What’s the best charity to donate to?


With our limited budget, this is a question we all think about.

If you have under $10,000 to give, consider entering a donor lottery. It’s now possible to put $5,000 into a fund with other small donors, in exchange for a 5% chance of being able to choose where $100,000 from that fund gets donated. Why might you want to do this? In the case where you win, you can do a great deal of research into where’s best to give, to allocate that $100,000 as well as possible. Otherwise, you don’t have to do any research, and whoever else wins the lottery does it instead.

In short, it’s probably more efficient for small donors to pool their funds, and for one of them to do in-depth research, rather than each of them do a small amount of research. The Centre for Effective Altruism now organises a donor lottery once a year – two of them are open as of this writing in Dec ‘18, and will close on 9 Jan ‘19. You can find out more.

The complete article

Ben Todd & the 80,000 Hours Team

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What are the 10 most harmful jobs?


Do you work in any of these?

But which careers are the worst?

Here we try to guess which mainstream jobs are most likely to do significant harm. As almost no one we know is considering careers of this kind we have limited our investment in this research; it’s an initial exploration of the topic, based on general knowledge and a review of the key figures.

Here are the criteria:

  • The job has to be legal. Needless to say, organised crime is a harmful career!

  • More than one in a million people has to work in the job in the OECD, so it can’t be incredibly obscure or specific.

  • It can’t be harmful only if you’re particularly incompetent (for example, being a bad teacher), deliberately trying to do a bad job, or violating the profession’s code of ethics.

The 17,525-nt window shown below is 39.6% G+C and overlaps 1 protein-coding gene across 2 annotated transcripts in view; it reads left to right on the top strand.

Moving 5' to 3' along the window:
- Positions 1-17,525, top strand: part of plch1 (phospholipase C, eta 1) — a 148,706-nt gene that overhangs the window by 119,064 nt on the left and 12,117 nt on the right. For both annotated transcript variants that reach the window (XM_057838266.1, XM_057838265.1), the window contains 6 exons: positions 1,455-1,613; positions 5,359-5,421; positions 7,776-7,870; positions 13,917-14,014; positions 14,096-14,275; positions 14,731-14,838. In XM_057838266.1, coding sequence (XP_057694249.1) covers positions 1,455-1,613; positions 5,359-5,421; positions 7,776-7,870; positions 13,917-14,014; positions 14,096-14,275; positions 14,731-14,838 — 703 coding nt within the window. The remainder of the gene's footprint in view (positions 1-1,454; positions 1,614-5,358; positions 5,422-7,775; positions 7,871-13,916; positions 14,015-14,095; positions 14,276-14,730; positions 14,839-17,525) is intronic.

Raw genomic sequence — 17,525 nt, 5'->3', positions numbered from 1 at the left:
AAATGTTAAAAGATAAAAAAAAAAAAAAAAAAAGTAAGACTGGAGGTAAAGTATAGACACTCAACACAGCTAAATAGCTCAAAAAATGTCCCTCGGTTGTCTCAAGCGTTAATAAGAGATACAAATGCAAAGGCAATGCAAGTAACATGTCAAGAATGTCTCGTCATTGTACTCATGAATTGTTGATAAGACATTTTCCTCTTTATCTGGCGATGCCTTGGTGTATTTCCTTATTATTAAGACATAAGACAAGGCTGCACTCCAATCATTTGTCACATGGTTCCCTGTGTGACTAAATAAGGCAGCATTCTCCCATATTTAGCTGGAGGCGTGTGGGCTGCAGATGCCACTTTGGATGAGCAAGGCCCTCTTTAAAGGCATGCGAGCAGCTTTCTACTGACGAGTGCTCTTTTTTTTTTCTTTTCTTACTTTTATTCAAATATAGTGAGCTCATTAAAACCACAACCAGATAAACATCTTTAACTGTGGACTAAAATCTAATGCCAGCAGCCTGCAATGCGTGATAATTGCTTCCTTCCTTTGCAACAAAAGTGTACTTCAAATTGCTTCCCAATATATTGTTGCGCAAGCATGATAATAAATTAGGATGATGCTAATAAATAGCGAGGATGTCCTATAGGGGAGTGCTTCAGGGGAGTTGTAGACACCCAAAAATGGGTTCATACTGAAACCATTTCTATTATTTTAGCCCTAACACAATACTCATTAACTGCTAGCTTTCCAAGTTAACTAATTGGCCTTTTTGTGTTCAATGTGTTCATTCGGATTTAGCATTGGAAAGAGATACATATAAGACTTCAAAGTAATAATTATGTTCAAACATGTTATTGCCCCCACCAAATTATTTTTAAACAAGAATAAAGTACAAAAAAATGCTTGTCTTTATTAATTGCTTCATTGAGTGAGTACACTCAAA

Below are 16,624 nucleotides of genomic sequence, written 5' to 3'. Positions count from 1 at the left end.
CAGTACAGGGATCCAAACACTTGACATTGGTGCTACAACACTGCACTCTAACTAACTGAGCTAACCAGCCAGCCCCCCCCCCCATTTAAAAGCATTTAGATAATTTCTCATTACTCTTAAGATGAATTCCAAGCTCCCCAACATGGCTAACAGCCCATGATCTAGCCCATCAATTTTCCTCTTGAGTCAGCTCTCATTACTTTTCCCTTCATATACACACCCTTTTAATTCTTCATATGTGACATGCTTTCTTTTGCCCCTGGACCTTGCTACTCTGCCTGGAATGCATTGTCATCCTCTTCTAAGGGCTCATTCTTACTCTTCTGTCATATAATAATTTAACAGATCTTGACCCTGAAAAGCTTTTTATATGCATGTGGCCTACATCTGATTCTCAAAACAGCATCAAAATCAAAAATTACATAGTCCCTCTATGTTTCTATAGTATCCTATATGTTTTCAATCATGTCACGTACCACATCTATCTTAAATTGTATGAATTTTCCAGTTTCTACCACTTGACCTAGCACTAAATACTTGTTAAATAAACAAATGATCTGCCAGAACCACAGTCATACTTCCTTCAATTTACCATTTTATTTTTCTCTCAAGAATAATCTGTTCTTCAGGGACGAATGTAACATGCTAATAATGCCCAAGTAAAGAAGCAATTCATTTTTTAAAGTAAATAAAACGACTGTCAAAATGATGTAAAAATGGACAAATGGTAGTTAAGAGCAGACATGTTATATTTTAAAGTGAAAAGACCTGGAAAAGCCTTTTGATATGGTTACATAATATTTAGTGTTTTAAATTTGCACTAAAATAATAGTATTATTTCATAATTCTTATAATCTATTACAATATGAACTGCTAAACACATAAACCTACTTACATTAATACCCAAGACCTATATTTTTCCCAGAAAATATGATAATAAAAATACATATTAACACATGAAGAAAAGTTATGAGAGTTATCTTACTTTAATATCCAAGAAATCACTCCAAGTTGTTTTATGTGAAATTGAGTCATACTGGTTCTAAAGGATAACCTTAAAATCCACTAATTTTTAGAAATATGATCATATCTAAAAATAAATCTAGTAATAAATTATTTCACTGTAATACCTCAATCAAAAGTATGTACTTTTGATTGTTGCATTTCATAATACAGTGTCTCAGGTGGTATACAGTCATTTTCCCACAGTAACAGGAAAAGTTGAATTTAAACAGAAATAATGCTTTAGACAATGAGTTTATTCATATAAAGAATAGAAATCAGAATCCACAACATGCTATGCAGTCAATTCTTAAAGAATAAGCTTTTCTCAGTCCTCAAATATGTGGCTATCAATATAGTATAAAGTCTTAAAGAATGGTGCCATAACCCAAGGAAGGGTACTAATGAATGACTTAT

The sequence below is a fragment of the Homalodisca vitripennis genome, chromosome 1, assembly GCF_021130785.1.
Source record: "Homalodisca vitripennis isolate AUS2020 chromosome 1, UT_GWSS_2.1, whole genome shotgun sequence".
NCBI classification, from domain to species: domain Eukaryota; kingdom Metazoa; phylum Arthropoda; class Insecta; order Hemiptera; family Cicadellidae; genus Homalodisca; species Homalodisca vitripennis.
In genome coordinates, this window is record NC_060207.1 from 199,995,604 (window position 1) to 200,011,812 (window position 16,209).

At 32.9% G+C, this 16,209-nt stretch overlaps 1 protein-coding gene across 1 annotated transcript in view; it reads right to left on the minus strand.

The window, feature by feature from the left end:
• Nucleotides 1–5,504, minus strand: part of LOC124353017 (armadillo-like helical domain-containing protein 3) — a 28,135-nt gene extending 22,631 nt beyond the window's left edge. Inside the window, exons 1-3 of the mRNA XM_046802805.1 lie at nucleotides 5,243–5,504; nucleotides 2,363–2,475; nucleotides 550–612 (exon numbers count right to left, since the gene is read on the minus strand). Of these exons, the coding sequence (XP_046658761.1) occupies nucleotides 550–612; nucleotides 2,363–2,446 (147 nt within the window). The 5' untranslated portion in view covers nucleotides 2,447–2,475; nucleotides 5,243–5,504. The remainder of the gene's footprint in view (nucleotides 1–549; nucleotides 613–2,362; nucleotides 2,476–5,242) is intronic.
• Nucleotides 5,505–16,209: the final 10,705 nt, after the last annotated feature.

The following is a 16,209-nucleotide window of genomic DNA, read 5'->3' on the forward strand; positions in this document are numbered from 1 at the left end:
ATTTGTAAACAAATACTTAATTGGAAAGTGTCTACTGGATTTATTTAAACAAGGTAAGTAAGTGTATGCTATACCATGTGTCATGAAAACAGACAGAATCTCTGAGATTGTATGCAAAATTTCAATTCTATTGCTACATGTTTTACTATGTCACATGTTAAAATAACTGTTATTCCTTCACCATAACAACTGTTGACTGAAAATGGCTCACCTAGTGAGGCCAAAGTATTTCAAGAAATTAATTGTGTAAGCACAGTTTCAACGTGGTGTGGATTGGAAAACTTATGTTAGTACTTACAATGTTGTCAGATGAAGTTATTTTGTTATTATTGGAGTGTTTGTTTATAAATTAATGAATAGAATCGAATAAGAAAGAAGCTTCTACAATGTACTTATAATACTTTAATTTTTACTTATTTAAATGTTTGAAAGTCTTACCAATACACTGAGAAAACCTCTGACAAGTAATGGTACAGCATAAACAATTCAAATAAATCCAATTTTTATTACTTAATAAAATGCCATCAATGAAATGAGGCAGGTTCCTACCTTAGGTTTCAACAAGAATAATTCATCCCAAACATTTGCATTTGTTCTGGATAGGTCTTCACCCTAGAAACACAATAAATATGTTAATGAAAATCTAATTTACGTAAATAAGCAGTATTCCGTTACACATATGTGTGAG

The complete article

Robert Wiblin — 80,000 Hours

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Is it fair to say that most social programmes don’t work?


Facts! Today’s needull looks rigorously on the claim that most social programmes do not work.

So is it fair to say “most social programmes don’t work?”

I think this is a little ambiguous and potentially misleading. Individual projects mostly don’t work, but whole areas often do have a positive impact. So, if you pick an intervention at random, then on average your impact will be positive, because there’s a small but important chance of you picking one of the good ones.

However, if you can focus on the best interventions in an area according to the evidence, then you can have significantly more impact than the average. For instance, if two thirds of interventions don’t work, then if you can avoid these, you’ll have about three times as much impact as if you work on whatever you first stumble into, and pick randomly.

The complete article

80,000 Hours

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